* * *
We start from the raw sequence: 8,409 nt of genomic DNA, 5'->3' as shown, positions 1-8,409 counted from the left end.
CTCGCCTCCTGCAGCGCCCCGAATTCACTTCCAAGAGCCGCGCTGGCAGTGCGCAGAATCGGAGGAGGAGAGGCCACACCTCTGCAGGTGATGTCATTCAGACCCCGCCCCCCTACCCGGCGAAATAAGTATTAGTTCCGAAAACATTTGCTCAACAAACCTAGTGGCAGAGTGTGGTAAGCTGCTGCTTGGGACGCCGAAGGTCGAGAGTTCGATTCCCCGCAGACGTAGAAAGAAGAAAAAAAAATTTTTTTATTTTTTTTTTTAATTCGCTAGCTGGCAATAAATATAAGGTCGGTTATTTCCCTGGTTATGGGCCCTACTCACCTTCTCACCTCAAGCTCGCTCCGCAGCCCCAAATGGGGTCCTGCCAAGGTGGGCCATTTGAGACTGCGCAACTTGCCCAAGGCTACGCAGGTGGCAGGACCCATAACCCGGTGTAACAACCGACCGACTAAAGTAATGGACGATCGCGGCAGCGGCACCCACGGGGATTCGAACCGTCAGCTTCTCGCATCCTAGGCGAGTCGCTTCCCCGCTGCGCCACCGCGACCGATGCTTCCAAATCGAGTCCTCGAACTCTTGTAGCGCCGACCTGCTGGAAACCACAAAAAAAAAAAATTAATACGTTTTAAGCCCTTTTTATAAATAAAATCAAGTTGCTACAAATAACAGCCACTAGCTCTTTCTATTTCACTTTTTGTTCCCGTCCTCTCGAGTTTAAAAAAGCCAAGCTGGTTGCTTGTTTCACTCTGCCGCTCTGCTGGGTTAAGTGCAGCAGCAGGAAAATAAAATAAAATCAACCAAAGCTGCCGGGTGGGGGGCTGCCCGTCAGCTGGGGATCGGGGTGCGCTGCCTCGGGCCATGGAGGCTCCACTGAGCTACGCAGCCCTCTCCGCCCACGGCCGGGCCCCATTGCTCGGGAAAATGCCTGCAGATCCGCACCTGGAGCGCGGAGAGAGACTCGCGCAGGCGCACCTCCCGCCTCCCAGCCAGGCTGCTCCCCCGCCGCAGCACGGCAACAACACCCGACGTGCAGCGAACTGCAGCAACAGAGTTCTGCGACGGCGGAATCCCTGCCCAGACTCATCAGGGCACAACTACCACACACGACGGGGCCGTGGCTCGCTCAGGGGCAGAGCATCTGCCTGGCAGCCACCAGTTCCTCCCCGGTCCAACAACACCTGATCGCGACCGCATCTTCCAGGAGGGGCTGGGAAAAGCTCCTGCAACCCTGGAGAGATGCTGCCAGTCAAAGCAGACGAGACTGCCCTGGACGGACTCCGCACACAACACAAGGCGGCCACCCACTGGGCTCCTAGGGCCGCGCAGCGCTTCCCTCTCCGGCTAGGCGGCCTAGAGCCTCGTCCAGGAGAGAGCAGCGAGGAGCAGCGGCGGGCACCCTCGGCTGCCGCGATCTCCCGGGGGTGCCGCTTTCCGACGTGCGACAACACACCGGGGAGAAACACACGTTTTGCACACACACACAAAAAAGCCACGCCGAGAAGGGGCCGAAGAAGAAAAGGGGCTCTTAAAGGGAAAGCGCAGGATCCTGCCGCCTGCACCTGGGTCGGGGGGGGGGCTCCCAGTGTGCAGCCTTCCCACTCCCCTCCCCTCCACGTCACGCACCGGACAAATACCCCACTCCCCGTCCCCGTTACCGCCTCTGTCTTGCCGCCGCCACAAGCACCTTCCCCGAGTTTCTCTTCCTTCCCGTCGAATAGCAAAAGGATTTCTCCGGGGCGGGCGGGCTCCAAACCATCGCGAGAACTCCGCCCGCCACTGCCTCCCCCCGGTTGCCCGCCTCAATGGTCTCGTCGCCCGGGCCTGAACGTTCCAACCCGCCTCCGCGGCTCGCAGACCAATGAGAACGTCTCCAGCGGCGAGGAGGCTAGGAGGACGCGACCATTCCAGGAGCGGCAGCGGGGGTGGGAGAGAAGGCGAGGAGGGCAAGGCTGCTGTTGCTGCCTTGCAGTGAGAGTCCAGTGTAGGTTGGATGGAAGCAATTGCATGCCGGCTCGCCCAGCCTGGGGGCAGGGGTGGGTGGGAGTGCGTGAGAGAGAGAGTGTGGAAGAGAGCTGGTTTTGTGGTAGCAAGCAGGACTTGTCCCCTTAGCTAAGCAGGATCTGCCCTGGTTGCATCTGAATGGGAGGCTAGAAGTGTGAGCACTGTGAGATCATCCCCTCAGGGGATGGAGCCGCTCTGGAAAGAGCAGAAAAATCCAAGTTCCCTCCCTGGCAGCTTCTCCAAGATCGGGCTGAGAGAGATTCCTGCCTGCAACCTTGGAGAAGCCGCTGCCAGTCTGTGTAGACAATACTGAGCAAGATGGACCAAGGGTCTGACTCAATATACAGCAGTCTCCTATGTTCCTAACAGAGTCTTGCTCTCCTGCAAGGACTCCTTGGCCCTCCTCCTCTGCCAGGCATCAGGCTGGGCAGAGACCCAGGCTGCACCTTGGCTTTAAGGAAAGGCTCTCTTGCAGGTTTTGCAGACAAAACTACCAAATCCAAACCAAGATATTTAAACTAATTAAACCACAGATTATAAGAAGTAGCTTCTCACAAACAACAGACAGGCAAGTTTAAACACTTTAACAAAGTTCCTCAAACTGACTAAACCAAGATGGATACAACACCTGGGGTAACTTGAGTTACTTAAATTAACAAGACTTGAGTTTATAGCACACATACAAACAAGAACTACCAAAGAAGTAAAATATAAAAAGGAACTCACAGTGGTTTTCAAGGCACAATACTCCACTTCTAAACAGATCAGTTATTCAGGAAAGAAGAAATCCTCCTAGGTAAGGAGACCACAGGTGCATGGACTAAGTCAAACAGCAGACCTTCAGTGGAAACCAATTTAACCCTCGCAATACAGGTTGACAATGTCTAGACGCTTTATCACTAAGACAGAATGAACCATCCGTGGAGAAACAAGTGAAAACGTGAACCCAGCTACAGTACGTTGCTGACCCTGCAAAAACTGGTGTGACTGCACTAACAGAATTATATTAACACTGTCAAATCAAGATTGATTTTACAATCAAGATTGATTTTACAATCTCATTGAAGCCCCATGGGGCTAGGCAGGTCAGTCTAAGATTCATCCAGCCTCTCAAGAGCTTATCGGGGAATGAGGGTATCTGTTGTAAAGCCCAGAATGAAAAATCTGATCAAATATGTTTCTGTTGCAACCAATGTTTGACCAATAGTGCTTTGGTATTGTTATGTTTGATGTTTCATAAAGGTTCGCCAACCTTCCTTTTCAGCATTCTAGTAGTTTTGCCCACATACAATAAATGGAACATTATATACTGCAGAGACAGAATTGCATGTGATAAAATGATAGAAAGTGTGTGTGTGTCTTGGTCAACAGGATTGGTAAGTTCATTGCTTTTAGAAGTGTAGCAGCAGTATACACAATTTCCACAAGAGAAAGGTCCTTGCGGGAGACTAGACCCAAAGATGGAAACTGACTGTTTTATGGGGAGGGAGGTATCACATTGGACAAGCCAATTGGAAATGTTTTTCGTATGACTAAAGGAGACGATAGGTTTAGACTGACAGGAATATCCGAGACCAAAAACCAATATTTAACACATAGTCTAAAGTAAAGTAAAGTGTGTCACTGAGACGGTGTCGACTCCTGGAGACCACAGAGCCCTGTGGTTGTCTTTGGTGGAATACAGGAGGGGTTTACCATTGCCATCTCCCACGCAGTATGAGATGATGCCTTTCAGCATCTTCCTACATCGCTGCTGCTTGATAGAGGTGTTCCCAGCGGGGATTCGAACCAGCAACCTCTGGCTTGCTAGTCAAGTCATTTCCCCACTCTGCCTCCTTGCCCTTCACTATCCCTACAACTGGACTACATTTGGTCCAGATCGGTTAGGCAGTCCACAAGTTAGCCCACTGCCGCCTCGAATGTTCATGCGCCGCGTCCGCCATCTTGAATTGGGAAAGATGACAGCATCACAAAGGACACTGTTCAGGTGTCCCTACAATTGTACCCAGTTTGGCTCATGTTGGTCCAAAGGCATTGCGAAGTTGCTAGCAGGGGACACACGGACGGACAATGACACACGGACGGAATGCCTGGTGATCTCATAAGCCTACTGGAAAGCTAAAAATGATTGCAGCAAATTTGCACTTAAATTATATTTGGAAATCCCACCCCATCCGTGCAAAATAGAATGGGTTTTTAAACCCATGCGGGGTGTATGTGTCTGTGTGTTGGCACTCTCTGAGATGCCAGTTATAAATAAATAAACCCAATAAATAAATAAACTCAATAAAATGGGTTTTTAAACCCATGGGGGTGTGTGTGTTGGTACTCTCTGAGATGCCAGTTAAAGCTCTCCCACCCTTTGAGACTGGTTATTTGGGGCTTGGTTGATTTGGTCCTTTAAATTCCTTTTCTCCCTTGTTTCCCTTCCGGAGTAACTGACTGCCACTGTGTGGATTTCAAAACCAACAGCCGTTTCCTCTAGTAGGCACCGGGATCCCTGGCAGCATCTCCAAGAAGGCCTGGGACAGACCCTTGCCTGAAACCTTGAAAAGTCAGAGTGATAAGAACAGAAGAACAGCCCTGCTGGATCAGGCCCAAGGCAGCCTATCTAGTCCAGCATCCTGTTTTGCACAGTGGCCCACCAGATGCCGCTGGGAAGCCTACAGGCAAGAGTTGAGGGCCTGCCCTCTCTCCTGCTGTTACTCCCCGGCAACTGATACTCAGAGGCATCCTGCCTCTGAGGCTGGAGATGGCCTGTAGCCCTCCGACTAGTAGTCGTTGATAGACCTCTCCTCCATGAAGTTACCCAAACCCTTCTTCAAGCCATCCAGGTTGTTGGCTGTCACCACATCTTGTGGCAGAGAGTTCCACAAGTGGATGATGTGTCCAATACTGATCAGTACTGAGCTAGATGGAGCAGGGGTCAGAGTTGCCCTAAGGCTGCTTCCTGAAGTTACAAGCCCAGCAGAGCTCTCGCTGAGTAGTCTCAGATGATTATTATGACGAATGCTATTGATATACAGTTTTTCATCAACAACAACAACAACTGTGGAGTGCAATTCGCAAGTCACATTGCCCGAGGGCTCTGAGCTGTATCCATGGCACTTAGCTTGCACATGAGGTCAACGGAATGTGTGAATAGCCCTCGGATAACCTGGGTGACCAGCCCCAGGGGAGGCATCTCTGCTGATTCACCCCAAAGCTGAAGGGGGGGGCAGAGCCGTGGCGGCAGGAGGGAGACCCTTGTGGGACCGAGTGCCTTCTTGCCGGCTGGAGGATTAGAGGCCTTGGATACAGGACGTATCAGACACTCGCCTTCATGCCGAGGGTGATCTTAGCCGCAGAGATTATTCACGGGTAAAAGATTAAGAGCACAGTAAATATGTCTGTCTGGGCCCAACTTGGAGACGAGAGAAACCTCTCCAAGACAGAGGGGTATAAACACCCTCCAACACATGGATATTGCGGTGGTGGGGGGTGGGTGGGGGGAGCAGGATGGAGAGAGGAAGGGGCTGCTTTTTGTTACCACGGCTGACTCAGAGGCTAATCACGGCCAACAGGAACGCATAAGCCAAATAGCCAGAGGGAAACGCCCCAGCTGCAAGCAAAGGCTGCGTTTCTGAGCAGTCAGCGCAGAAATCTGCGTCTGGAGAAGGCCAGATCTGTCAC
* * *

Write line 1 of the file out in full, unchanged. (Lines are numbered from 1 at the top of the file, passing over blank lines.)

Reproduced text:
We start from the raw sequence: 8,409 nt of genomic DNA, 5'->3' as shown, positions 1-8,409 counted from the left end.